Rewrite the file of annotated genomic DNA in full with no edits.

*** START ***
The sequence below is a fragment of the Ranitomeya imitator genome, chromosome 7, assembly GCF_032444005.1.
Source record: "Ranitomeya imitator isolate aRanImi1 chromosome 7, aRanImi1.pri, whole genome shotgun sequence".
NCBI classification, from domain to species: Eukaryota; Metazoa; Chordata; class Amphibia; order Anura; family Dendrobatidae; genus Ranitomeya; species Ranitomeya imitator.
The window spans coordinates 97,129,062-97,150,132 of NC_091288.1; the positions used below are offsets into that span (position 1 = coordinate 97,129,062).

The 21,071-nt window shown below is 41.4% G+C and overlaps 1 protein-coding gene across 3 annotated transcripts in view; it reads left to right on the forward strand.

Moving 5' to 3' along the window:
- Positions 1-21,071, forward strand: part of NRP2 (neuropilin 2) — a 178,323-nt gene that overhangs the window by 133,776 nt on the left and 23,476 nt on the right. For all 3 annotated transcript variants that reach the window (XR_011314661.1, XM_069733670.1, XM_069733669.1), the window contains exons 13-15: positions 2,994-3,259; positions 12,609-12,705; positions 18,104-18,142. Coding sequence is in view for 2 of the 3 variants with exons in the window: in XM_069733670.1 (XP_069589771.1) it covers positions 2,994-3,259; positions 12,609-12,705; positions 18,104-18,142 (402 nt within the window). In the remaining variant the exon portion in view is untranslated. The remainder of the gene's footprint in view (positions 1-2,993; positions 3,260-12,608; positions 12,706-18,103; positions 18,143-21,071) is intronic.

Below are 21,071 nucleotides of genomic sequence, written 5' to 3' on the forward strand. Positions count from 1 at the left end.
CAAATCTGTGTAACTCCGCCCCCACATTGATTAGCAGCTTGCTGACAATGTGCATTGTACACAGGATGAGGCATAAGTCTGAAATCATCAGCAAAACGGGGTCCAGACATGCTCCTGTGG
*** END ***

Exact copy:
The sequence below is a fragment of the Ranitomeya imitator genome, chromosome 7, assembly GCF_032444005.1.
Source record: "Ranitomeya imitator isolate aRanImi1 chromosome 7, aRanImi1.pri, whole genome shotgun sequence".
NCBI classification, from domain to species: Eukaryota; Metazoa; Chordata; class Amphibia; order Anura; family Dendrobatidae; genus Ranitomeya; species Ranitomeya imitator.
The window spans coordinates 97,129,062-97,150,132 of NC_091288.1; the positions used below are offsets into that span (position 1 = coordinate 97,129,062).

The 21,071-nt window shown below is 41.4% G+C and overlaps 1 protein-coding gene across 3 annotated transcripts in view; it reads left to right on the forward strand.

Moving 5' to 3' along the window:
- Positions 1-21,071, forward strand: part of NRP2 (neuropilin 2) — a 178,323-nt gene that overhangs the window by 133,776 nt on the left and 23,476 nt on the right. For all 3 annotated transcript variants that reach the window (XR_011314661.1, XM_069733670.1, XM_069733669.1), the window contains exons 13-15: positions 2,994-3,259; positions 12,609-12,705; positions 18,104-18,142. Coding sequence is in view for 2 of the 3 variants with exons in the window: in XM_069733670.1 (XP_069589771.1) it covers positions 2,994-3,259; positions 12,609-12,705; positions 18,104-18,142 (402 nt within the window). In the remaining variant the exon portion in view is untranslated. The remainder of the gene's footprint in view (positions 1-2,993; positions 3,260-12,608; positions 12,706-18,103; positions 18,143-21,071) is intronic.

Below are 21,071 nucleotides of genomic sequence, written 5' to 3' on the forward strand. Positions count from 1 at the left end.
CAAATCTGTGTAACTCCGCCCCCACATTGATTAGCAGCTTGCTGACAATGTGCATTGTACACAGGATGAGGCATAAGTCTGAAATCATCAGCAAAACGGGGTCCAGACATGCTCCTGTGG